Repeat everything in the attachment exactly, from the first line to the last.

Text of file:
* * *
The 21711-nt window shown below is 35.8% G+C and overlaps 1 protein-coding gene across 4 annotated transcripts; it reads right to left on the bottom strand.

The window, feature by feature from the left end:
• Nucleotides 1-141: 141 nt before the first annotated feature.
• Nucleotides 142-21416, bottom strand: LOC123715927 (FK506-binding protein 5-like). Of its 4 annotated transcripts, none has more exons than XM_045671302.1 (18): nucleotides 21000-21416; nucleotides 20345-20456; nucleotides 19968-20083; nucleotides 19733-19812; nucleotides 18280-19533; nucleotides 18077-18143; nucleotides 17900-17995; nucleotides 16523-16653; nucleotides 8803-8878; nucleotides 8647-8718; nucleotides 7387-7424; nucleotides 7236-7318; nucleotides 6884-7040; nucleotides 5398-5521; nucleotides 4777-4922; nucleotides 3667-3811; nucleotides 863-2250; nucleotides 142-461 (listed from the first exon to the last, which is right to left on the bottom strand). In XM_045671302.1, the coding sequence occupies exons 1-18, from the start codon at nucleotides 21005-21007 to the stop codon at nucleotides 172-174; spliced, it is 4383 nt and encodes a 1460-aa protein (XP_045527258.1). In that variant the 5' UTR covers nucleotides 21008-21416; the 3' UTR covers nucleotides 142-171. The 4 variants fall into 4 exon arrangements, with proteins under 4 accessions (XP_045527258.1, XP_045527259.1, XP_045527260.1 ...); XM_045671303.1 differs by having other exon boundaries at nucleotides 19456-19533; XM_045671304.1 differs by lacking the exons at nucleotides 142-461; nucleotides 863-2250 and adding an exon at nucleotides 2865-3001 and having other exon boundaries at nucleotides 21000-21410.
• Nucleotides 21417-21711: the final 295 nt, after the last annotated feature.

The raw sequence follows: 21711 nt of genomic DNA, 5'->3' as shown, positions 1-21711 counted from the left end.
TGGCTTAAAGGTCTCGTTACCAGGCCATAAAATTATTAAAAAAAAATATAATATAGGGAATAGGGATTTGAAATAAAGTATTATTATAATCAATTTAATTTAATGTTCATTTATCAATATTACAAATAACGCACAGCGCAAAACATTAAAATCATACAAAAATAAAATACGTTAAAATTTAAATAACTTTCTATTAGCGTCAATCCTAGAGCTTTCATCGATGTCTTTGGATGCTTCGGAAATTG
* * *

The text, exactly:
The 21711-nt window shown below is 35.8% G+C and overlaps 1 protein-coding gene across 4 annotated transcripts; it reads right to left on the bottom strand.

The window, feature by feature from the left end:
• Nucleotides 1-141: 141 nt before the first annotated feature.
• Nucleotides 142-21416, bottom strand: LOC123715927 (FK506-binding protein 5-like). Of its 4 annotated transcripts, none has more exons than XM_045671302.1 (18): nucleotides 21000-21416; nucleotides 20345-20456; nucleotides 19968-20083; nucleotides 19733-19812; nucleotides 18280-19533; nucleotides 18077-18143; nucleotides 17900-17995; nucleotides 16523-16653; nucleotides 8803-8878; nucleotides 8647-8718; nucleotides 7387-7424; nucleotides 7236-7318; nucleotides 6884-7040; nucleotides 5398-5521; nucleotides 4777-4922; nucleotides 3667-3811; nucleotides 863-2250; nucleotides 142-461 (listed from the first exon to the last, which is right to left on the bottom strand). In XM_045671302.1, the coding sequence occupies exons 1-18, from the start codon at nucleotides 21005-21007 to the stop codon at nucleotides 172-174; spliced, it is 4383 nt and encodes a 1460-aa protein (XP_045527258.1). In that variant the 5' UTR covers nucleotides 21008-21416; the 3' UTR covers nucleotides 142-171. The 4 variants fall into 4 exon arrangements, with proteins under 4 accessions (XP_045527258.1, XP_045527259.1, XP_045527260.1 ...); XM_045671303.1 differs by having other exon boundaries at nucleotides 19456-19533; XM_045671304.1 differs by lacking the exons at nucleotides 142-461; nucleotides 863-2250 and adding an exon at nucleotides 2865-3001 and having other exon boundaries at nucleotides 21000-21410.
• Nucleotides 21417-21711: the final 295 nt, after the last annotated feature.

The raw sequence follows: 21711 nt of genomic DNA, 5'->3' as shown, positions 1-21711 counted from the left end.
TGGCTTAAAGGTCTCGTTACCAGGCCATAAAATTATTAAAAAAAAATATAATATAGGGAATAGGGATTTGAAATAAAGTATTATTATAATCAATTTAATTTAATGTTCATTTATCAATATTACAAATAACGCACAGCGCAAAACATTAAAATCATACAAAAATAAAATACGTTAAAATTTAAATAACTTTCTATTAGCGTCAATCCTAGAGCTTTCATCGATGTCTTTGGATGCTTCGGAAATTG